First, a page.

In most online content services today, recommendations accompany any purchase. A section titled You may also be interested in invites deeper browsing of the content library, and increases sales as a result. The technology behind this is known as a content recommendation engine or content discovery engine a software app that uses a […]
In most online content services today, recommendations accompany any purchase. A section titled You may also be interested in invites deeper browsing of the content library, and increases sales as a result. The technology behind this is known as a content recommendation engine or content discovery engine a software app that uses a set of algorithms, rules and business logic to filter the library and suggest movies, TV programmes, music, books and so on that are likely to be of interest to a specific user.
Although this presents a simple face to the user, it requires a lot of technologies and tuning under the lid, and there are significant differences between the way a good recommendation engine works in different circumstances. For instance, it may use different criteria to recommend video on demand (VOD) to a TV viewer as opposed to suggesting book purchases to someone browsing a bookstore.
Recommendation engines also come with varying degrees of sophistication. At a simple level, the recommendations may be generic suggestions offered to all users. A more nuanced approach would be to add a degree of broad-based personalisation, using groupings of users derived from demographic data. At the advanced level, precise personalisation makes use of explicit and implicit user preferences that may be combined with collaborative filtering and social media data.
Content-based recommendation uses analysis of the content items based on metadata such as author/director, actors, or genre. Collaborative filtering is based on preferences expressed by other users either from direct relationships between the target user and the other users, or in more advanced solutions, hidden correlations between sets of users and items.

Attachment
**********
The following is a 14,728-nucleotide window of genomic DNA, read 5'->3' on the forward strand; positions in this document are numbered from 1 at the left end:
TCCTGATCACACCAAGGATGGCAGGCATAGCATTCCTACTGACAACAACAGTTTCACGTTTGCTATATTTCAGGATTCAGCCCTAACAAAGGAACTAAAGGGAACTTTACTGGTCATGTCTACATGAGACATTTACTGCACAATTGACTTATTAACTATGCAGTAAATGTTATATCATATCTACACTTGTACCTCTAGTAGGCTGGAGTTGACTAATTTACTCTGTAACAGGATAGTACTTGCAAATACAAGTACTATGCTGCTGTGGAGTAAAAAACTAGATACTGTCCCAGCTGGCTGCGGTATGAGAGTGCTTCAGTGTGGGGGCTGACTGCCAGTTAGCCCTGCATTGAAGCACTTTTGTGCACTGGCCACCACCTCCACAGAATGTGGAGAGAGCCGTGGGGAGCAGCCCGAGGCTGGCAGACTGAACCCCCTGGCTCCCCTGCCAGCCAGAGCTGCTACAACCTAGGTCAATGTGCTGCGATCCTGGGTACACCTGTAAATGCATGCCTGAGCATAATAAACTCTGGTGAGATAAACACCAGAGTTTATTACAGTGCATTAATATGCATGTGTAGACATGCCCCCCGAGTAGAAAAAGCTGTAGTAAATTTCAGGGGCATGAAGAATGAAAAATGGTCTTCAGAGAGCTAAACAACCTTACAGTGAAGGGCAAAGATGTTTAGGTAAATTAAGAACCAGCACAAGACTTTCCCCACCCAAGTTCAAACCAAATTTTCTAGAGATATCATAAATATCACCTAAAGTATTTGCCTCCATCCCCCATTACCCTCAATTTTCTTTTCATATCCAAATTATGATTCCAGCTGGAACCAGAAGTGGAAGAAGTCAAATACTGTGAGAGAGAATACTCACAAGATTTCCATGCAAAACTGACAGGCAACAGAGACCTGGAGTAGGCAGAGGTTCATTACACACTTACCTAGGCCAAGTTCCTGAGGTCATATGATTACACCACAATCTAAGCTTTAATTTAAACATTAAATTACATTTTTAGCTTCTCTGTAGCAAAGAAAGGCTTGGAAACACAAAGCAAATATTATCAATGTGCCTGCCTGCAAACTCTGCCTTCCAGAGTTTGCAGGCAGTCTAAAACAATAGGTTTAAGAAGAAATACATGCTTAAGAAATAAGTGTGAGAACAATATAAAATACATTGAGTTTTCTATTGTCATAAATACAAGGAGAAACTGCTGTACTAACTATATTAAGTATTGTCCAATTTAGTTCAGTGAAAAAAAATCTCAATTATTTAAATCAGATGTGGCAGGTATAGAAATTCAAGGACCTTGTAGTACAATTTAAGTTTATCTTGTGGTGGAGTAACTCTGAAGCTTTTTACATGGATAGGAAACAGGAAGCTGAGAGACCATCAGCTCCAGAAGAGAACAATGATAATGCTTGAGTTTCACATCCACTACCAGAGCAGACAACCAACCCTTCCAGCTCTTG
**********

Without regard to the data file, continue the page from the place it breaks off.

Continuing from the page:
Not all of these approaches are equally successful or appropriate for every type of content. Some algorithms are too computationally-intensive to be useful on a large scale in digital media apps like TV where there is a rapidly changing inventory and quick response is part of the user experience.
Classifying user profiles and content catalogues based on mood and personality have given return mixed results.
Some algorithms can also be very sensitive to small changes in tuning parameters, so these again do not suit a rapidly-changing content inventory where changes can skew the recommendation results produced.
Using contextual data from open web sources also generates noise in the system and has yet to prove a useful enhancement of recommendation quality.
These factors show that one recommendation engine is not necessarily like another, and not all are appropriate for digital media such as TV and movies. A good recommendation engine should be available in variants that have been tuned to the different requirements of individual applications such as online book retailing or VOD. It can take years of working with digital media customers to fine-tune the algorithms so that they perform well on specific quality problems such as weighting the relevance of live TV programming, VOD or eBook recommendations.
What are the benefits if a recommendation engine uses the appropriate algorithms tuned optimally for the application? For the content owner, there are some interesting effects on user behaviour, which have substantial implications for sales performance. Without a recommendation engine, users find things through browsing. This approach works well for those items the user already has in mind, and may be effective enough in selling a retailers best-selling content inventory. But when the inventory grows beyond a few hundred to a thousand items, the less well-known items become harder to sell. A well-tuned recommendation engine raises the chance of the discovery and consumption of lesser known content. Sales of mid-tail items typically items ranked 1500 to 3000 in the inventory rise sharply, while the tail of items beyond 3,000 typically contributes 15% of the sales. At Netflix, as reported by the New York Times, 70% of demand is from the backlist of older or small, independent movies.
Recommendation engine are also effective when used proactively to monitor and pilot recommendations as part of a promotional effort. Using business rules, the engine can be used to push content according to specific criteria: these can be a combination of demographic, price-based, behavioural, and time-based.
The ROI for operators of content recommendation systems has proven to be in the region of a 35% increase in sales, but good recommendations also have a beneficial effect on engagement (up between 15% and 25%) and customer churn (down by around 40% on average), indicating that the user experience is enhanced as well as the bottom line.
Sylvain Girard is general manager at ContentWise.